While we can’t focus on everything at the same time, we can focus on something all the time.”
Killing time isn’t murder, it’s suicide.” ~Harvey Mackay
Ever been under a time crunch or have a pressing deadline yet find yourself processing e-mail, checking social media or making small talk instead of doing what matters most? I don’t know about you, but I find myself doing more of that than I want. What’s worse is when I recognize it and then spend another 15 minutes or more doing it. Can you identify?
While getting off course and losing focus is costly to anyone, it can be a death knell for those privileged to serve in a ROWE (Results Only Work Environment) and students.
I think the insidious and subtle nature of losing focus and getting off course is what makes it so common….and difficult to overcome. For example, I recently was working on a deadline to get a module of an on-line course completed. As part of the process, I had to access my e-mail for some information that had been sent to me. The next thing I know, 17 minutes had passed and I found myself replying to yet another message that had nothing to do with the task at hand; in addition to the several like it that came before. What’s up with that?!
We don’t need data to let us know losing focus and getting off task is a common problem; that much is common sense. The bigger issue is knowing what gets us off task. Once we do, we can avoid losing focus in the first place as well as get back and stay on task when we do get off course. So how do you practically do that?
First, accept that staying focused is a daily discipline to be cultivated. The natural tendency is to get off course – it’s normal.
Next, identify which of the following three sources are keeping you from getting done what matters most:
- External Difficulties- These could arise from circumstances, people, things or events. If you’re able to prevent or avoid these, then do so. For those you can’t or those arising unexpectedly, use the same GTD principle used for processing your in-box:
- Do it/deal with it immediately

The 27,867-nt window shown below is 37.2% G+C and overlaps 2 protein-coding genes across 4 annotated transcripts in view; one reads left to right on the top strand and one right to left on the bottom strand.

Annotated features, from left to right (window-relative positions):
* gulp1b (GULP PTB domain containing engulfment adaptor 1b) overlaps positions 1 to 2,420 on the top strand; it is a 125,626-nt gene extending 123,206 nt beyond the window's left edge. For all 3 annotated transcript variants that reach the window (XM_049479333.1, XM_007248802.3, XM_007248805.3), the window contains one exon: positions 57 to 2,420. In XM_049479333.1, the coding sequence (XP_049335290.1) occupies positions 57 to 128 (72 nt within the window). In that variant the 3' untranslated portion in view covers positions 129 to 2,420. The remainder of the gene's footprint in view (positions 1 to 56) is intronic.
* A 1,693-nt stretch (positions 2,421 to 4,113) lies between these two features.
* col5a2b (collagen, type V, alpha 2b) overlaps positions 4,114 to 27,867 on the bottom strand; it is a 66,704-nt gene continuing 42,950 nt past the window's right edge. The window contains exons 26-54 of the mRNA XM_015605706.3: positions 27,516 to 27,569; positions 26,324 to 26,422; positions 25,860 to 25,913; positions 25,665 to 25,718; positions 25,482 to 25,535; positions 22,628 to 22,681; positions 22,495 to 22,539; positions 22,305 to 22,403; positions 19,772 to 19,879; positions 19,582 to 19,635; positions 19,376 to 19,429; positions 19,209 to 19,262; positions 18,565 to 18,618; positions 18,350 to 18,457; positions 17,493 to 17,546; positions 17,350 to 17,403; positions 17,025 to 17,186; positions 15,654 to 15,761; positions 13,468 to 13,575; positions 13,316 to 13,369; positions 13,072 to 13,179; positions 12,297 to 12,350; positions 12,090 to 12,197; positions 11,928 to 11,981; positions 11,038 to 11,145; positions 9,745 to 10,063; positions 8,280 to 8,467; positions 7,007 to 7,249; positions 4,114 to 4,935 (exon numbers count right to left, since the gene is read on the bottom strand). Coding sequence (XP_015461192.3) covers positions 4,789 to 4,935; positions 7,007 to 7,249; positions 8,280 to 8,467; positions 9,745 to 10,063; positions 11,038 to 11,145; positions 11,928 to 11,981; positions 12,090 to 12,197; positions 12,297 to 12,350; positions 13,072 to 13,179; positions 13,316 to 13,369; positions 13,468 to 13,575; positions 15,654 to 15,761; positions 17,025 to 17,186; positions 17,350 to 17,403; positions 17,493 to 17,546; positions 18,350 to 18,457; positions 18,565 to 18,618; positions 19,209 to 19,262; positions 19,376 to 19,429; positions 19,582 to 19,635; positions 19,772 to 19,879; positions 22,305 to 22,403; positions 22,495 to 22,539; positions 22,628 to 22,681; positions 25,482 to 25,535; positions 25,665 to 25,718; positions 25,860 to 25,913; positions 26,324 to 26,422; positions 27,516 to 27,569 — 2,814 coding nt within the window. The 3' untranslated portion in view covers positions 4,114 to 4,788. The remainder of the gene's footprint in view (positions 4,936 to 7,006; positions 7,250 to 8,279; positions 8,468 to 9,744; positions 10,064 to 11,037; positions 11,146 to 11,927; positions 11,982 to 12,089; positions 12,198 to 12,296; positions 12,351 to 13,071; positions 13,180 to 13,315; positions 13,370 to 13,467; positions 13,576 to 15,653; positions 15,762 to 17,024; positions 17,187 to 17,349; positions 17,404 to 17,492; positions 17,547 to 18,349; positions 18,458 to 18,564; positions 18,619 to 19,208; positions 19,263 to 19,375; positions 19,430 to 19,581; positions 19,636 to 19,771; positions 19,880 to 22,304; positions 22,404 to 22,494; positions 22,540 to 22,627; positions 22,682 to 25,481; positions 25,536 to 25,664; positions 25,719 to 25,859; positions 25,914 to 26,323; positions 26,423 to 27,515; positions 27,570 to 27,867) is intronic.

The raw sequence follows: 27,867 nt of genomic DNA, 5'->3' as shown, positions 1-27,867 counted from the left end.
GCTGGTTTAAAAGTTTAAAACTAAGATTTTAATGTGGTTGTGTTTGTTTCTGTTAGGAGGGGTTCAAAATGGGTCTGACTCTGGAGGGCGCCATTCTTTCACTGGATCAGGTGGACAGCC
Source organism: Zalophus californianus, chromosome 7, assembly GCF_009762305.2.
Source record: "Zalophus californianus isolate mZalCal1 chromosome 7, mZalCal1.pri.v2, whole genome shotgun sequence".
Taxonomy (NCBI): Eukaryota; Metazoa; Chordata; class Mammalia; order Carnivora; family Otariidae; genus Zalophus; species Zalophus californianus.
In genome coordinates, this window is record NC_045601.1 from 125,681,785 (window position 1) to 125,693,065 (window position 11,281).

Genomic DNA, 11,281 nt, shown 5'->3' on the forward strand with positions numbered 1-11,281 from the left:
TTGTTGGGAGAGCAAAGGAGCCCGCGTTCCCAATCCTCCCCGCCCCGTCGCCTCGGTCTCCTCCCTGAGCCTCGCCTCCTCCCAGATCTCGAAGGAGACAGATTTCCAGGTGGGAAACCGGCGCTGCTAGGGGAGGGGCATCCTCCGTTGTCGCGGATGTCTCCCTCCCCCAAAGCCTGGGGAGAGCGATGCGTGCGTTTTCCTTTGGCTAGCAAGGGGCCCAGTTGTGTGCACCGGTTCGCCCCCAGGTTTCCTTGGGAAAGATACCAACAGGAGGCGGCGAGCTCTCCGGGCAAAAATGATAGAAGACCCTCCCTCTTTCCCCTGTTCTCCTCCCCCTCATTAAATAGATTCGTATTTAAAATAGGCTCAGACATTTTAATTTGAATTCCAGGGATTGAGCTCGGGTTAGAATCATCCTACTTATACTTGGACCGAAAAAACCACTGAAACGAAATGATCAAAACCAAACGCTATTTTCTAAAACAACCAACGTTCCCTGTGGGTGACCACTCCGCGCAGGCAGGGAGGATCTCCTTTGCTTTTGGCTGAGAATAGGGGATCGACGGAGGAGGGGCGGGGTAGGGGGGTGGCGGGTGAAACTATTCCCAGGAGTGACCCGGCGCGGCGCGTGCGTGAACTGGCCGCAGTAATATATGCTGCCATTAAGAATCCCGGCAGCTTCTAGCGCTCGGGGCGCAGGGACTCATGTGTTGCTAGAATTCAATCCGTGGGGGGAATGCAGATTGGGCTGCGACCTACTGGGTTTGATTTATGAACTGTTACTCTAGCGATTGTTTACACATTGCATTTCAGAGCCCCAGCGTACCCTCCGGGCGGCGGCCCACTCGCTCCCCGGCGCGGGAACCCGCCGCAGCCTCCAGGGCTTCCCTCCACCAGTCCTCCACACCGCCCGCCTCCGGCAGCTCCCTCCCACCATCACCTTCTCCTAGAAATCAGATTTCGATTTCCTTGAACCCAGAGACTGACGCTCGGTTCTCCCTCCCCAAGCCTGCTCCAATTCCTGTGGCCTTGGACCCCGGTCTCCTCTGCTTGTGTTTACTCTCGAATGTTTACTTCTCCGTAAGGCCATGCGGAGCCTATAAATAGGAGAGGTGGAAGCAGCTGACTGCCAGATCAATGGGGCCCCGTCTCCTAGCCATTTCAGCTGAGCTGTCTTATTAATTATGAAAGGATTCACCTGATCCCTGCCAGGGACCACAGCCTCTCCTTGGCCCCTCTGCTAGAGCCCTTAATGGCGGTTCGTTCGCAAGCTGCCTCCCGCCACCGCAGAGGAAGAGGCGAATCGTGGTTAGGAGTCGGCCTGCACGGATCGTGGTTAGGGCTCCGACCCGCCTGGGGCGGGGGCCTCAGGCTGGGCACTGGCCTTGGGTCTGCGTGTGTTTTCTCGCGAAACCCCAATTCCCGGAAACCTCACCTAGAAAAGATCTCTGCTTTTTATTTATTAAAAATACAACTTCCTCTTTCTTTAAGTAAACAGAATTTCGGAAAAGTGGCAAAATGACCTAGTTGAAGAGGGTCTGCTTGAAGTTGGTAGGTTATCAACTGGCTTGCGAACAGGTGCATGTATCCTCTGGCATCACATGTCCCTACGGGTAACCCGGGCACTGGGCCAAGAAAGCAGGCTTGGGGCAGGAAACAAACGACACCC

- Delete it (let it go completely)
- Delegate or Defer (have someone else handle it or schedule a time to deal with it later).
- Internal Conflicts- These come in all shapes and sizes. The good news is that many relate to the common distortions, deletions and generalizations we tell ourselves. Educating yourself on what these are and how to combat them with the truth will give you an immediate advantage when the tape starts playing in your head.
- Distractions- This has become the culprit to most likely get us of course. In days gone by, secluding yourself in a quiet room would be fairly effective in minimizing these…..that is no longer the case. If anything, seclusion with no accountability can make matters worse. In our knowledge information and knowledge curation age, technology is ubiquitous and distractions are intermingled within our work. It’s no longer a matter of keeping distractions at bay, it’s about handling and eliminating them without losing yourself in them. My course building/e-mail experience I described above is a great example of what can and often does happen.
- First, “Where is this coming from?” This helps you determine which of the 3 sources of distraction you’re dealing with.
- Second, “What’s the best next step to get back on course?” This moves you to take action immediately before the Law of Diminishing Intent sets in.
The foundational element related to all this is to be intentional! If not, then you can expect to keep drifting.
So, to sum it up:
- Accept that staying focused is a daily discipline to be cultivated
- Identify which of the 3 sources is getting you off course
- Ask yourself 2 powerful questions to back on course again
What gets you off course most often and how is it costing you? What are you currently doing to get back on course and stay focused. Please leave a comment, I’d love to know.